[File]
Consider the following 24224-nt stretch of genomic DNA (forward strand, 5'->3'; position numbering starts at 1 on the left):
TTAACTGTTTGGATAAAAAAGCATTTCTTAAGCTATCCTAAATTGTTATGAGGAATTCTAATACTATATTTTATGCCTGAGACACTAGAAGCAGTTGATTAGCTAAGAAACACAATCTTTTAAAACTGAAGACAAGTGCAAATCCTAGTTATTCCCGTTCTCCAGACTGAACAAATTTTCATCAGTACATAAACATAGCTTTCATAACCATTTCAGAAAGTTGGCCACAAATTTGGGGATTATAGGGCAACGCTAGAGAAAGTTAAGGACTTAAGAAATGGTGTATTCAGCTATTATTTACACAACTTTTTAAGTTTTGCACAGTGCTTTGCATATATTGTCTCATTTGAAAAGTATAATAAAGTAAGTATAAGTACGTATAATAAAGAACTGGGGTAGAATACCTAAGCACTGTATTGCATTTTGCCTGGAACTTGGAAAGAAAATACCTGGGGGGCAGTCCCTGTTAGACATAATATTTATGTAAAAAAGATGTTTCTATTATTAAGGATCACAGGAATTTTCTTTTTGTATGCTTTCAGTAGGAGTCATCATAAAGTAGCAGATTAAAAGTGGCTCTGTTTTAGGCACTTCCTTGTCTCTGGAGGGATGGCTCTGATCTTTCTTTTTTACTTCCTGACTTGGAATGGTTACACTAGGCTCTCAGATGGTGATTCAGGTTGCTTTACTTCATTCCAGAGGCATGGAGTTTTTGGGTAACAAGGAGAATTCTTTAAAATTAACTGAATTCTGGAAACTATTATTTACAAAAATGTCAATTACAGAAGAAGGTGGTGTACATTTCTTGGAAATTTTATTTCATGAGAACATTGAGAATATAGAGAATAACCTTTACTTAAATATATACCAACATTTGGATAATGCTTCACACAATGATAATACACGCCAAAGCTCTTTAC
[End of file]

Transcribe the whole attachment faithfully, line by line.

Consider the following 24224-nt stretch of genomic DNA (forward strand, 5'->3'; position numbering starts at 1 on the left):
TTAACTGTTTGGATAAAAAAGCATTTCTTAAGCTATCCTAAATTGTTATGAGGAATTCTAATACTATATTTTATGCCTGAGACACTAGAAGCAGTTGATTAGCTAAGAAACACAATCTTTTAAAACTGAAGACAAGTGCAAATCCTAGTTATTCCCGTTCTCCAGACTGAACAAATTTTCATCAGTACATAAACATAGCTTTCATAACCATTTCAGAAAGTTGGCCACAAATTTGGGGATTATAGGGCAACGCTAGAGAAAGTTAAGGACTTAAGAAATGGTGTATTCAGCTATTATTTACACAACTTTTTAAGTTTTGCACAGTGCTTTGCATATATTGTCTCATTTGAAAAGTATAATAAAGTAAGTATAAGTACGTATAATAAAGAACTGGGGTAGAATACCTAAGCACTGTATTGCATTTTGCCTGGAACTTGGAAAGAAAATACCTGGGGGGCAGTCCCTGTTAGACATAATATTTATGTAAAAAAGATGTTTCTATTATTAAGGATCACAGGAATTTTCTTTTTGTATGCTTTCAGTAGGAGTCATCATAAAGTAGCAGATTAAAAGTGGCTCTGTTTTAGGCACTTCCTTGTCTCTGGAGGGATGGCTCTGATCTTTCTTTTTTACTTCCTGACTTGGAATGGTTACACTAGGCTCTCAGATGGTGATTCAGGTTGCTTTACTTCATTCCAGAGGCATGGAGTTTTTGGGTAACAAGGAGAATTCTTTAAAATTAACTGAATTCTGGAAACTATTATTTACAAAAATGTCAATTACAGAAGAAGGTGGTGTACATTTCTTGGAAATTTTATTTCATGAGAACATTGAGAATATAGAGAATAACCTTTACTTAAATATATACCAACATTTGGATAATGCTTCACACAATGATAATACACGCCAAAGCTCTTTAC